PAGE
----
Transcript: Brian Moynihan, CEO of Bank of America, on “Face the Nation”, June 6, 2021



The following is a transcript of an interview with Bank of America CEO Brian Moynihan, which aired Sunday, June 6, 2021 on “Face the Nation”.


JOHN DICKERSON: Now let’s move on to the state of our economy with Bank of America President and CEO Brian Moynihan. Hello.

PRESIDENT AND CEO OF BANK OF AMERICA BRIAN MOYNIHAN: Hello, JOHN. How are you?

JOHN DICKERSON: I want to start – great, thank you. I want to start with the question of cyber attacks. There have been a lot of them recently, and we’ve seen how these ransomware attacks can affect the economy. How much time do you spend on this and has your approach become – have the stakes increased based on these new recent attacks?

MOYNIHAN: Well, the financial services industry has been a problem for many years, and so I … I spent time in it. But frankly, the good news is that we have a great team and our annual spend has gone from maybe four or five hundred million dollars a year when I became CEO a little over ten years ago to a billion. of dollars a year, more than 2,000 people work on it. We work closely with other institutions in our industry. But there is more that can be done and there are suggestions and proposals coming out to do more information sharing, cooperation, speed and – and things like that, which I think needs to be looked at. by the administration and Congress and pushed through to protect more people.

JOHN DICKERSON: Tell me a little bit about that. Speed ​​in particular strikes me as crucial in one of these cases. What more needs to be done?

MOYNIHAN: We were able to create a group called the ARC. Now it used to be called FSARC, but it’s a bunch of many companies that – that are inside – the tent, so to speak, sharing information with people who have the necessary permissions. And it allows us to act quickly when a person sees something and share it with others. And I think this kind of cooperation is for the most critical industries, but needs to keep shifting to more and more industries over time.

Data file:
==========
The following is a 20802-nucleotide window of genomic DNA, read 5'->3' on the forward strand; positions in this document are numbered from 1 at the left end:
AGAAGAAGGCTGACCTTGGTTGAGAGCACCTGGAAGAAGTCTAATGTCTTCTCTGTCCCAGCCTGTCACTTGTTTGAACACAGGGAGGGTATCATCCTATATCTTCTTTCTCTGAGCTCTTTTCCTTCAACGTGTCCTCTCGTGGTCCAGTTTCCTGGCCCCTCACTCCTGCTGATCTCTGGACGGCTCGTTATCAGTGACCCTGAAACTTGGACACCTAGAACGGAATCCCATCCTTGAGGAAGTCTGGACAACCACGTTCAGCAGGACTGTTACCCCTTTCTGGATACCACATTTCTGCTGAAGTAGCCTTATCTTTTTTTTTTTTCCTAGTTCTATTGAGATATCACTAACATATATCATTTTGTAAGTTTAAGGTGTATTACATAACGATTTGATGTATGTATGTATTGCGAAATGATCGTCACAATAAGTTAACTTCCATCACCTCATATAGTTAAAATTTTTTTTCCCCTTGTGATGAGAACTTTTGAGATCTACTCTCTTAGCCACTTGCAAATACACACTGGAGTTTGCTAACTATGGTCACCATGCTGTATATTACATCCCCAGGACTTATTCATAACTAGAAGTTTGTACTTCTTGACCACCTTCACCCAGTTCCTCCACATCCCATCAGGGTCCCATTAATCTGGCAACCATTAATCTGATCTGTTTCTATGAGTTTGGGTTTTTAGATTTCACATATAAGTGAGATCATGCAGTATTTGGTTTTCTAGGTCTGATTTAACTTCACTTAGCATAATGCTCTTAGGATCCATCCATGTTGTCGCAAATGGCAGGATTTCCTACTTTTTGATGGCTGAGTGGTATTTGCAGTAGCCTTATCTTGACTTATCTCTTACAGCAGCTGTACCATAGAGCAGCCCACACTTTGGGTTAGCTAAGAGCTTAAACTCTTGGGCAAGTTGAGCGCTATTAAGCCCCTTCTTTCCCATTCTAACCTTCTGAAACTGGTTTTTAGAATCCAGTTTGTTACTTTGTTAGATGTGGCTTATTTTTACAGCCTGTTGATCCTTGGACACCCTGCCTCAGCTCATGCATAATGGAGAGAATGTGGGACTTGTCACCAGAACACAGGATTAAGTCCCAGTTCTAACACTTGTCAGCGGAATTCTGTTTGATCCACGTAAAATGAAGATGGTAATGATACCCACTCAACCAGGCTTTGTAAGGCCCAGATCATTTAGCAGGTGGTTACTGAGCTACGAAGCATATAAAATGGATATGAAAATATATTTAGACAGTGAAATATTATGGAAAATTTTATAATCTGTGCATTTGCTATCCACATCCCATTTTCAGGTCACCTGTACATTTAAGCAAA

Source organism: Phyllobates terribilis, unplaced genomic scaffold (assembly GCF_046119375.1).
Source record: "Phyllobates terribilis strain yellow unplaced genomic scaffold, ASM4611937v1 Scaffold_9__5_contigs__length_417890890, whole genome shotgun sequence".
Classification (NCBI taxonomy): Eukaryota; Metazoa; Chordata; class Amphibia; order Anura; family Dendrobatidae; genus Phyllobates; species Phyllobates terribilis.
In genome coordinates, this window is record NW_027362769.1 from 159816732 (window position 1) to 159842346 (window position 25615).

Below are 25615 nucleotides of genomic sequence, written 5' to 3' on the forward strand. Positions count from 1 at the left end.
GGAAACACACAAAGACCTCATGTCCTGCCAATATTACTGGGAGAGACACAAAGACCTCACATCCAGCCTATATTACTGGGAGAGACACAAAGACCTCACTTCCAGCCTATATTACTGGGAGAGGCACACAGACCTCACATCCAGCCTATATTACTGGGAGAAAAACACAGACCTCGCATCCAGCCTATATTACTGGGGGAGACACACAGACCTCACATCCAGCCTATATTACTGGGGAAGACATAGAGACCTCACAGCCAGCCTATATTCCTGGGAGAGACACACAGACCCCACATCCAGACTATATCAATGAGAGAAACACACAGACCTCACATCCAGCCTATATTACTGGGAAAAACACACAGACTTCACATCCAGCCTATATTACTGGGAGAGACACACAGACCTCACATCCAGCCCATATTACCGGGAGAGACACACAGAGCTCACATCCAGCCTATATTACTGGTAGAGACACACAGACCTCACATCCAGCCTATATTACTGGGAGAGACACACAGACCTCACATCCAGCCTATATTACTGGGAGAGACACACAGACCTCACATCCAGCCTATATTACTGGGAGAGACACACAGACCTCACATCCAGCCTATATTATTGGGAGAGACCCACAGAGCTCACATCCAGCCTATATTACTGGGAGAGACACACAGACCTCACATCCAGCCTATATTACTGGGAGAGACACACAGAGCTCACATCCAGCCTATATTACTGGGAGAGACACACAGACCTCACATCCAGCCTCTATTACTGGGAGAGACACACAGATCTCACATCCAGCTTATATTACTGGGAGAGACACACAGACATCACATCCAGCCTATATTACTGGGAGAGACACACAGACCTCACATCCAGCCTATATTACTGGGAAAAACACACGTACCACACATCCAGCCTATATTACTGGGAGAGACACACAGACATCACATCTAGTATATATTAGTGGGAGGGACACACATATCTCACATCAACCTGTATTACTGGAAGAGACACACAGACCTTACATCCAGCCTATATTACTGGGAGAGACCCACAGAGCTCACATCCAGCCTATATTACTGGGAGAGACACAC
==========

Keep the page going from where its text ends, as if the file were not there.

JOHN DICKERSON: Now on to the health of the economy. The May Jobs Report was good, but not great. What do you see? You have a special window on people’s spending, their consumption habits and their economic activity. What do you see from your point of view?

MOYNIHAN: Well, a few key points on the economy. One is that it is expected to grow, the US economy is expected to grow 7% this year and 5.5% next year by our team. If you think about it, the economy is now as large as it was before the pandemic, and is expected to grow at a rate two to three times the rate over the next two years. Our consumers have a lot of money in their checking accounts. We think they’ve spent about 65 years or they haven’t spent about 65-70% of the last two stimulus rounds. Loans are starting to increase and borrowing capacity is plentiful. Companies have unused lines. And our consumer spending, which stands at a trillion and four so far this year, is up 20% from 19 and obviously a lot from 20. And what that really tells you is is you see a growth rate of 10%, which is a faster growth rate over a larger amount. So the US economy is really on the verge of coming with some key risks. One is the supply chain, the dynamic that I’m sure you talked about on your show. And the other is the people who get the workers. And that bodes well for the unemployment figure, which is starting to drop. And we expect to hit the low to the mid-4s by the end of the year, which is a pretty strong recovery engineered by work on the fiscal side, the currency side and, frankly, private industry.